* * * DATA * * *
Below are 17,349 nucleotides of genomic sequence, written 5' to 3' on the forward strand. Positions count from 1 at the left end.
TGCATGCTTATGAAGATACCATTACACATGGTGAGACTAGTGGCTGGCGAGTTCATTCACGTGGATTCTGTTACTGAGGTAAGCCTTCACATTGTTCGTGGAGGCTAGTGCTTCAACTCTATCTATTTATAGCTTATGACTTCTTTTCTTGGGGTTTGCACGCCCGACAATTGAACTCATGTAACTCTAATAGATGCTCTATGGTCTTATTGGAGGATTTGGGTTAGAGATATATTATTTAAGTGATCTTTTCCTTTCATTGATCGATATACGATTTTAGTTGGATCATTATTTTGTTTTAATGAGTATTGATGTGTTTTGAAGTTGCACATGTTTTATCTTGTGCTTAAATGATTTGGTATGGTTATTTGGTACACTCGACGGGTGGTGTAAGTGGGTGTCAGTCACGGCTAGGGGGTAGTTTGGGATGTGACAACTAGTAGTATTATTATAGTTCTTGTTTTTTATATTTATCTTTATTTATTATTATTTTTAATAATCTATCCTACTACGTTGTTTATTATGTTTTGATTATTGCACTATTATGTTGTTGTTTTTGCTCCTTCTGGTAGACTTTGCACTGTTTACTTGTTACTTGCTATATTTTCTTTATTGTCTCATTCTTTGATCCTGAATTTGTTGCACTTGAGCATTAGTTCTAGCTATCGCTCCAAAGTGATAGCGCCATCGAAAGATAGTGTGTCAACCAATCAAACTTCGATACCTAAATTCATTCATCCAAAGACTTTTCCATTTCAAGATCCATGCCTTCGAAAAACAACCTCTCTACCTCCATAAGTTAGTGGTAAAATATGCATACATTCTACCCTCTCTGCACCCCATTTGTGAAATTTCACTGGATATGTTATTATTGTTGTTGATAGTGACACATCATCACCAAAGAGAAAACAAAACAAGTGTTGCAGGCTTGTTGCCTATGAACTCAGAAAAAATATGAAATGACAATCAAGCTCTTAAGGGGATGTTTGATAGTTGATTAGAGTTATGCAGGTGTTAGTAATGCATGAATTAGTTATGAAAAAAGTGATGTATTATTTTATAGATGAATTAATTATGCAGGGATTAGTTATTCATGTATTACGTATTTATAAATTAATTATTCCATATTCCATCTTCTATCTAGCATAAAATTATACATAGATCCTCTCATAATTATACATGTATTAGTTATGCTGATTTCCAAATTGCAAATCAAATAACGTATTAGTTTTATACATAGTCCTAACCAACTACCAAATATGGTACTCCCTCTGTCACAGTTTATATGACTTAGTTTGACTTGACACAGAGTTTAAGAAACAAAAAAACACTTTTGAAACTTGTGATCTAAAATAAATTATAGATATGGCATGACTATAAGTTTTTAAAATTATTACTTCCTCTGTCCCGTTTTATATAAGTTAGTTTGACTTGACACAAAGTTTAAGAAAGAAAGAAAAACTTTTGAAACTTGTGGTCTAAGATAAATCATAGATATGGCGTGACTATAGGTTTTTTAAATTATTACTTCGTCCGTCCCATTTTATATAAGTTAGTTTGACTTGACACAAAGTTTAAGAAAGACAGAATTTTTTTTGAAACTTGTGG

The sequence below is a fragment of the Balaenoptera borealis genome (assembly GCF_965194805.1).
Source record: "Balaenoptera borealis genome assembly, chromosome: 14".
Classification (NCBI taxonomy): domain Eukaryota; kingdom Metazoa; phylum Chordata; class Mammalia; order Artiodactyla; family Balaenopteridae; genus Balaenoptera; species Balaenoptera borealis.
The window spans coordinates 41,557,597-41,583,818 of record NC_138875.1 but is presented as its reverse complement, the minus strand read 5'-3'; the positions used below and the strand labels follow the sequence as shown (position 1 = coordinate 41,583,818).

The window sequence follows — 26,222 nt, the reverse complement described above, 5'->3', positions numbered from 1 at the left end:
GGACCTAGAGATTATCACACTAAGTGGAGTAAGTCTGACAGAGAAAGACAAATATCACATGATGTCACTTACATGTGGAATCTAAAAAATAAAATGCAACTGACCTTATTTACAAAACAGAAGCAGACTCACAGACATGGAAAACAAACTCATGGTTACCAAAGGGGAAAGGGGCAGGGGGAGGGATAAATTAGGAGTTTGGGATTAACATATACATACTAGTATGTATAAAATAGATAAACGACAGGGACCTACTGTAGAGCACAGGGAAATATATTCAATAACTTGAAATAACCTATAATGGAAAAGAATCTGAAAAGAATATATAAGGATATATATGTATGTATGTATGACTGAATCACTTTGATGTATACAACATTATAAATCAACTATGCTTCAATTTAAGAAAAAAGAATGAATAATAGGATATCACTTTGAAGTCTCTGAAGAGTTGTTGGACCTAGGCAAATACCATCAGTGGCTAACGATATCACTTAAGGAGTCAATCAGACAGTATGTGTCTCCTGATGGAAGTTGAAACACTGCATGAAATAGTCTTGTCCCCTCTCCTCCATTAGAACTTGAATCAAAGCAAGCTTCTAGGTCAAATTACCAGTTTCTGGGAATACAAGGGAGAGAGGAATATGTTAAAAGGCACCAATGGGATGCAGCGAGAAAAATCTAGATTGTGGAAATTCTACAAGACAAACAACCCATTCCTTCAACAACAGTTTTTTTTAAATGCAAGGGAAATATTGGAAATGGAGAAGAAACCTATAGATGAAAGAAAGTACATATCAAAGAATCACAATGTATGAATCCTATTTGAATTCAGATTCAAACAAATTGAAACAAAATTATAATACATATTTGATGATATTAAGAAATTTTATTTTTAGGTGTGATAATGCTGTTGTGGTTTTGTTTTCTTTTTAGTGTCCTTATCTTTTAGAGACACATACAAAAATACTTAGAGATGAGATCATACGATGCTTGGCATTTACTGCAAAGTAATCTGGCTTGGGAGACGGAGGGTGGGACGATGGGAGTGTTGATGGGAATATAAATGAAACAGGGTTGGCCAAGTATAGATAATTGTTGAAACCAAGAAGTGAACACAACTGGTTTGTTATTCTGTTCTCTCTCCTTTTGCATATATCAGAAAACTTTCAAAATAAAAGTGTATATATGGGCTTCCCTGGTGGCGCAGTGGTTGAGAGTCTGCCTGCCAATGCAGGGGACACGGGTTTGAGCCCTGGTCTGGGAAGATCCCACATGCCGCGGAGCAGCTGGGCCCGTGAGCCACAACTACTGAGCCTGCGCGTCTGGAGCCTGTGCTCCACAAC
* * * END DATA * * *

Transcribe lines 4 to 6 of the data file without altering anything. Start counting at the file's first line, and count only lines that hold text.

Source record: "Balaenoptera borealis genome assembly, chromosome: 14".
Classification (NCBI taxonomy): domain Eukaryota; kingdom Metazoa; phylum Chordata; class Mammalia; order Artiodactyla; family Balaenopteridae; genus Balaenoptera; species Balaenoptera borealis.
The window spans coordinates 41,557,597-41,583,818 of record NC_138875.1 but is presented as its reverse complement, the minus strand read 5'-3'; the positions used below and the strand labels follow the sequence as shown (position 1 = coordinate 41,583,818).